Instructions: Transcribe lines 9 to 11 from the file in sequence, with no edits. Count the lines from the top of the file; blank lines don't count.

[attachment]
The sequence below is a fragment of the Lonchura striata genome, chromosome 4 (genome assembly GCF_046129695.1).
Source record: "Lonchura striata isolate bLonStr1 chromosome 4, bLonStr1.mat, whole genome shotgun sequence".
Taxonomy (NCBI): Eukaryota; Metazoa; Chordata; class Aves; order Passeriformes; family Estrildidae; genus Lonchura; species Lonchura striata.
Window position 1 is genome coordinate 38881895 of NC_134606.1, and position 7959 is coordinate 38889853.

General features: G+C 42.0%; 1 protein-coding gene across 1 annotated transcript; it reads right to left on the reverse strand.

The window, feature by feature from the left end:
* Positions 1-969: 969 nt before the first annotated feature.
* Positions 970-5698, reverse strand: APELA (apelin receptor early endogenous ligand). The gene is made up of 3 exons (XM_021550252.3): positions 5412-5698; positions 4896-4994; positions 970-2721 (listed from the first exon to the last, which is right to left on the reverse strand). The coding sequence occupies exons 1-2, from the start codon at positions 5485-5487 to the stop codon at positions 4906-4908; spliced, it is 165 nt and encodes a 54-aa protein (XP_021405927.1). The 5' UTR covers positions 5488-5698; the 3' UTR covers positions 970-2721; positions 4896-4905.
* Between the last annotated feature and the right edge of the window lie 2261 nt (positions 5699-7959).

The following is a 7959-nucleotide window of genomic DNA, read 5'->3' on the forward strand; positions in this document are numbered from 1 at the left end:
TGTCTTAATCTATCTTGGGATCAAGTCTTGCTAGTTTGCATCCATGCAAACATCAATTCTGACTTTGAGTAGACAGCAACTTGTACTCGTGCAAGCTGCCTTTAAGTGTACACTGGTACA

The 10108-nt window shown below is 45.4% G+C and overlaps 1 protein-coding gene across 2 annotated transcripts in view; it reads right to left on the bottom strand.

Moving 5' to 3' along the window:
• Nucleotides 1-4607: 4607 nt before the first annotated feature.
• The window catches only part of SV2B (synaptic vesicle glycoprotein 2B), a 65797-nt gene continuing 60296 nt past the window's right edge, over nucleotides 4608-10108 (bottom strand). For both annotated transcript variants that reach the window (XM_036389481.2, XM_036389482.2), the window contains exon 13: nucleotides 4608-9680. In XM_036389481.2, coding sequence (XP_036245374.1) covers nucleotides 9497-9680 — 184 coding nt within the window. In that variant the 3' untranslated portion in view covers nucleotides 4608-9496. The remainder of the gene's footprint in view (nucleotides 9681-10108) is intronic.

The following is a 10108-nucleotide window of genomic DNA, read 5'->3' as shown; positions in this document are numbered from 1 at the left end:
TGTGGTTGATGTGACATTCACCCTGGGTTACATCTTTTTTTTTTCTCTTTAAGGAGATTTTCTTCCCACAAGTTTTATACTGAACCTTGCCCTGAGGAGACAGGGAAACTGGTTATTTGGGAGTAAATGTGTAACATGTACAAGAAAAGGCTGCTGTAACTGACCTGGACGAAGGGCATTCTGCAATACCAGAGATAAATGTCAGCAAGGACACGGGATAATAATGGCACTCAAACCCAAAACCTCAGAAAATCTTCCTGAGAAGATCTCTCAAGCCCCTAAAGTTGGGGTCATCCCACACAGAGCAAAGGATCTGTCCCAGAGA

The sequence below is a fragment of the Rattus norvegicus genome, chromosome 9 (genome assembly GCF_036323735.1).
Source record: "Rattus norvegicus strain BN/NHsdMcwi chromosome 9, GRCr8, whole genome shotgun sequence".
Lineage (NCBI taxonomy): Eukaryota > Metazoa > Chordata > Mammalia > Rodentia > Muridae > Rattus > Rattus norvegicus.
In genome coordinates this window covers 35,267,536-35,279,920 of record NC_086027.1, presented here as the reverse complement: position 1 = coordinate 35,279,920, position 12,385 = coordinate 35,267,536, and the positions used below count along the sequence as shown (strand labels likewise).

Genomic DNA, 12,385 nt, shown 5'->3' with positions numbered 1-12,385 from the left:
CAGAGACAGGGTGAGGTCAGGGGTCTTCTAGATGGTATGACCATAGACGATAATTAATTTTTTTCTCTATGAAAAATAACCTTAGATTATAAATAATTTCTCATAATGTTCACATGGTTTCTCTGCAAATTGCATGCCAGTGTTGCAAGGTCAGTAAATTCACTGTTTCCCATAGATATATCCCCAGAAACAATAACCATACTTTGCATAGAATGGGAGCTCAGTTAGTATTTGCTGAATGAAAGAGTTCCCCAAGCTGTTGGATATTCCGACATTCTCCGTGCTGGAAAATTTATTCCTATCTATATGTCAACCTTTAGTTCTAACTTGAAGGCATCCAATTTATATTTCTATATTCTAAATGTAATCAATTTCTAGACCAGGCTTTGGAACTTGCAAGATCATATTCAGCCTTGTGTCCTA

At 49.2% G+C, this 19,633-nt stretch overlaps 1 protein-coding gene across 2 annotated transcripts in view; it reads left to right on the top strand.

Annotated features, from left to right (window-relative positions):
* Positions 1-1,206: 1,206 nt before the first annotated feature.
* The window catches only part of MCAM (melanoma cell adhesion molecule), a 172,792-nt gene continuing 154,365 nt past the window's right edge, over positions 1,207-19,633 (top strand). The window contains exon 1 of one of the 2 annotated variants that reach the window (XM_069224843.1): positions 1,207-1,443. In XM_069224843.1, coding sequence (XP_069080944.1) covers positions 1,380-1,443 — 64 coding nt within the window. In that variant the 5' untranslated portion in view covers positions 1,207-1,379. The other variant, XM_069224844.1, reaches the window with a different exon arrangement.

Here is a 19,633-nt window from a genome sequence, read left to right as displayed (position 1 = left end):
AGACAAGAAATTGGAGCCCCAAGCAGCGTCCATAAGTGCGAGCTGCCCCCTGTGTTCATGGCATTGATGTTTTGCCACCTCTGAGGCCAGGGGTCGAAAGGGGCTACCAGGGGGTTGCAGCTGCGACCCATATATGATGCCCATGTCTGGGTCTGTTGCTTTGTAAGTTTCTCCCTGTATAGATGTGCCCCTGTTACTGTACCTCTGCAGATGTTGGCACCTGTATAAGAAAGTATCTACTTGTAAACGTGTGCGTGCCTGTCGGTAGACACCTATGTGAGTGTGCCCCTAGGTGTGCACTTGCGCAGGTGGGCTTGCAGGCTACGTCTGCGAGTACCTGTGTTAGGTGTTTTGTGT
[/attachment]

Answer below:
* Between the last annotated feature and the right edge of the window lie 2261 nt (positions 5699-7959).

The following is a 7959-nucleotide window of genomic DNA, read 5'->3' on the forward strand; positions in this document are numbered from 1 at the left end:
TGTCTTAATCTATCTTGGGATCAAGTCTTGCTAGTTTGCATCCATGCAAACATCAATTCTGACTTTGAGTAGACAGCAACTTGTACTCGTGCAAGCTGCCTTTAAGTGTACACTGGTACA